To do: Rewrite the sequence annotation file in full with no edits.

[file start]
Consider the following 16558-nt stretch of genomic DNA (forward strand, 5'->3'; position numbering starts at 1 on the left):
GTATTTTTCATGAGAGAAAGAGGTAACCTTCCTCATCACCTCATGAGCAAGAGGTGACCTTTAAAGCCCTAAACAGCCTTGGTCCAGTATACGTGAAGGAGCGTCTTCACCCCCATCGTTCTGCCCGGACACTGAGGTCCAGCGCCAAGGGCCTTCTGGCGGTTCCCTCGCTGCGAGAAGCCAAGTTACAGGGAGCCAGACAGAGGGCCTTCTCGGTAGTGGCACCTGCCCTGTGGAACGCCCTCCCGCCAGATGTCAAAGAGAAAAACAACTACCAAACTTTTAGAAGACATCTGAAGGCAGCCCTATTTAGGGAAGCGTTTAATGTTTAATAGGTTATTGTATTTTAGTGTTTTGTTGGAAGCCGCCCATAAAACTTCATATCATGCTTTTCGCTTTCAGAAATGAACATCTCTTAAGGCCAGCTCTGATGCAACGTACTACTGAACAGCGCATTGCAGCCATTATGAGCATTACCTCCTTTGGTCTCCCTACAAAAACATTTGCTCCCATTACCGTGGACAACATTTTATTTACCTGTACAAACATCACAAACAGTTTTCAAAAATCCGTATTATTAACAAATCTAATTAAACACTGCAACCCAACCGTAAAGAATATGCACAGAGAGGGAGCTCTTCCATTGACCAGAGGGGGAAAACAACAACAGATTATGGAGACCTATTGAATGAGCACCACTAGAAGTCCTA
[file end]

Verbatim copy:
Consider the following 16558-nt stretch of genomic DNA (forward strand, 5'->3'; position numbering starts at 1 on the left):
GTATTTTTCATGAGAGAAAGAGGTAACCTTCCTCATCACCTCATGAGCAAGAGGTGACCTTTAAAGCCCTAAACAGCCTTGGTCCAGTATACGTGAAGGAGCGTCTTCACCCCCATCGTTCTGCCCGGACACTGAGGTCCAGCGCCAAGGGCCTTCTGGCGGTTCCCTCGCTGCGAGAAGCCAAGTTACAGGGAGCCAGACAGAGGGCCTTCTCGGTAGTGGCACCTGCCCTGTGGAACGCCCTCCCGCCAGATGTCAAAGAGAAAAACAACTACCAAACTTTTAGAAGACATCTGAAGGCAGCCCTATTTAGGGAAGCGTTTAATGTTTAATAGGTTATTGTATTTTAGTGTTTTGTTGGAAGCCGCCCATAAAACTTCATATCATGCTTTTCGCTTTCAGAAATGAACATCTCTTAAGGCCAGCTCTGATGCAACGTACTACTGAACAGCGCATTGCAGCCATTATGAGCATTACCTCCTTTGGTCTCCCTACAAAAACATTTGCTCCCATTACCGTGGACAACATTTTATTTACCTGTACAAACATCACAAACAGTTTTCAAAAATCCGTATTATTAACAAATCTAATTAAACACTGCAACCCAACCGTAAAGAATATGCACAGAGAGGGAGCTCTTCCATTGACCAGAGGGGGAAAACAACAACAGATTATGGAGACCTATTGAATGAGCACCACTAGAAGTCCTA